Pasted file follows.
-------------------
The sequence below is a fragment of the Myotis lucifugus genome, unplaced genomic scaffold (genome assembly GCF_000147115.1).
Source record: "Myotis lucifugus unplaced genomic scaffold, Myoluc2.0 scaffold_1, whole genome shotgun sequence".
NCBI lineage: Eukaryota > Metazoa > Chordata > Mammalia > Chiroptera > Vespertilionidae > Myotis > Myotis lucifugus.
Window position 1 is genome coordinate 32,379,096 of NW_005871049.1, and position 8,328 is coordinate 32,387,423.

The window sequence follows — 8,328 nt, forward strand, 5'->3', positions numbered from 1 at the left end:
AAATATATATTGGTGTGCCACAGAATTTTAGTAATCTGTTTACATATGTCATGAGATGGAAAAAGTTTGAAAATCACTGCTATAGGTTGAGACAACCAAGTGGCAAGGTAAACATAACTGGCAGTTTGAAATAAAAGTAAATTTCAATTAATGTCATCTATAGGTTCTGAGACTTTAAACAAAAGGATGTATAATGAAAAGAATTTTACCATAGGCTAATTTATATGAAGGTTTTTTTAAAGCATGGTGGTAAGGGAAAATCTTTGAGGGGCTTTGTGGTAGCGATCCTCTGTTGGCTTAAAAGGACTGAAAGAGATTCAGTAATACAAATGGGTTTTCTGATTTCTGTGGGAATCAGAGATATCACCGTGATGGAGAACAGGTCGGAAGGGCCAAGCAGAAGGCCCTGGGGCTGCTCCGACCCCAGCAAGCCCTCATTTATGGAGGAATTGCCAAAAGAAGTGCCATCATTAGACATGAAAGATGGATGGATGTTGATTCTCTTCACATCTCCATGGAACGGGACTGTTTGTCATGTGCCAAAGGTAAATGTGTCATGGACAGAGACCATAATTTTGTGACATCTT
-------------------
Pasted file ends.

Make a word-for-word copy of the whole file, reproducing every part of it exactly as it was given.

The sequence below is a fragment of the Myotis lucifugus genome, unplaced genomic scaffold (genome assembly GCF_000147115.1).
Source record: "Myotis lucifugus unplaced genomic scaffold, Myoluc2.0 scaffold_1, whole genome shotgun sequence".
NCBI lineage: Eukaryota > Metazoa > Chordata > Mammalia > Chiroptera > Vespertilionidae > Myotis > Myotis lucifugus.
Window position 1 is genome coordinate 32,379,096 of NW_005871049.1, and position 8,328 is coordinate 32,387,423.

The window sequence follows — 8,328 nt, forward strand, 5'->3', positions numbered from 1 at the left end:
AAATATATATTGGTGTGCCACAGAATTTTAGTAATCTGTTTACATATGTCATGAGATGGAAAAAGTTTGAAAATCACTGCTATAGGTTGAGACAACCAAGTGGCAAGGTAAACATAACTGGCAGTTTGAAATAAAAGTAAATTTCAATTAATGTCATCTATAGGTTCTGAGACTTTAAACAAAAGGATGTATAATGAAAAGAATTTTACCATAGGCTAATTTATATGAAGGTTTTTTTAAAGCATGGTGGTAAGGGAAAATCTTTGAGGGGCTTTGTGGTAGCGATCCTCTGTTGGCTTAAAAGGACTGAAAGAGATTCAGTAATACAAATGGGTTTTCTGATTTCTGTGGGAATCAGAGATATCACCGTGATGGAGAACAGGTCGGAAGGGCCAAGCAGAAGGCCCTGGGGCTGCTCCGACCCCAGCAAGCCCTCATTTATGGAGGAATTGCCAAAAGAAGTGCCATCATTAGACATGAAAGATGGATGGATGTTGATTCTCTTCACATCTCCATGGAACGGGACTGTTTGTCATGTGCCAAAGGTAAATGTGTCATGGACAGAGACCATAATTTTGTGACATCTT